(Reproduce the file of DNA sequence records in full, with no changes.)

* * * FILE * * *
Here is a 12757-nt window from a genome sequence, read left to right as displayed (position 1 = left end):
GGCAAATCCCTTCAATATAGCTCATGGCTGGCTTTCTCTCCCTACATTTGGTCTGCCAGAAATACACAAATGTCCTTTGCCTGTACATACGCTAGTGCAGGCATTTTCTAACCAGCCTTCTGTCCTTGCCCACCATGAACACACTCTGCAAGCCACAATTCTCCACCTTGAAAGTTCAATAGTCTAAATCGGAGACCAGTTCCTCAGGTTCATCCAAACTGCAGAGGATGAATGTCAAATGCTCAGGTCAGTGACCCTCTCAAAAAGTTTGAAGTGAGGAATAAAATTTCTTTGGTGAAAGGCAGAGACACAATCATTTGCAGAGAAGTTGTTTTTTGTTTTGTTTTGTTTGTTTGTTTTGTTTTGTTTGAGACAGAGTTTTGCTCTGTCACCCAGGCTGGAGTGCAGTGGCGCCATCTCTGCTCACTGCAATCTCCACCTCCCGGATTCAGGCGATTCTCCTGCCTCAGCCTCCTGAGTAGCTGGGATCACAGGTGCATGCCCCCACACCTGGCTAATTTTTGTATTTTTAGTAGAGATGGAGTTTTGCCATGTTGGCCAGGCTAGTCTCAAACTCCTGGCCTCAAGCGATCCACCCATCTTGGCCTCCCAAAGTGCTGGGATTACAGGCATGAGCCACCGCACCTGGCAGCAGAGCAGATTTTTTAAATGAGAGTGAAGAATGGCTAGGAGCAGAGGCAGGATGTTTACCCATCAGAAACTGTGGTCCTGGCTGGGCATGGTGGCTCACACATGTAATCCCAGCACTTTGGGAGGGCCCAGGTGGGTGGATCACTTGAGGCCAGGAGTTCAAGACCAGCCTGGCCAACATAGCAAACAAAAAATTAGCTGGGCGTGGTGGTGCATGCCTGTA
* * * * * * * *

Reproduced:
Here is a 12757-nt window from a genome sequence, read left to right as displayed (position 1 = left end):
GGCAAATCCCTTCAATATAGCTCATGGCTGGCTTTCTCTCCCTACATTTGGTCTGCCAGAAATACACAAATGTCCTTTGCCTGTACATACGCTAGTGCAGGCATTTTCTAACCAGCCTTCTGTCCTTGCCCACCATGAACACACTCTGCAAGCCACAATTCTCCACCTTGAAAGTTCAATAGTCTAAATCGGAGACCAGTTCCTCAGGTTCATCCAAACTGCAGAGGATGAATGTCAAATGCTCAGGTCAGTGACCCTCTCAAAAAGTTTGAAGTGAGGAATAAAATTTCTTTGGTGAAAGGCAGAGACACAATCATTTGCAGAGAAGTTGTTTTTTGTTTTGTTTTGTTTGTTTGTTTTGTTTTGTTTGAGACAGAGTTTTGCTCTGTCACCCAGGCTGGAGTGCAGTGGCGCCATCTCTGCTCACTGCAATCTCCACCTCCCGGATTCAGGCGATTCTCCTGCCTCAGCCTCCTGAGTAGCTGGGATCACAGGTGCATGCCCCCACACCTGGCTAATTTTTGTATTTTTAGTAGAGATGGAGTTTTGCCATGTTGGCCAGGCTAGTCTCAAACTCCTGGCCTCAAGCGATCCACCCATCTTGGCCTCCCAAAGTGCTGGGATTACAGGCATGAGCCACCGCACCTGGCAGCAGAGCAGATTTTTTAAATGAGAGTGAAGAATGGCTAGGAGCAGAGGCAGGATGTTTACCCATCAGAAACTGTGGTCCTGGCTGGGCATGGTGGCTCACACATGTAATCCCAGCACTTTGGGAGGGCCCAGGTGGGTGGATCACTTGAGGCCAGGAGTTCAAGACCAGCCTGGCCAACATAGCAAACAAAAAATTAGCTGGGCGTGGTGGTGCATGCCTGTA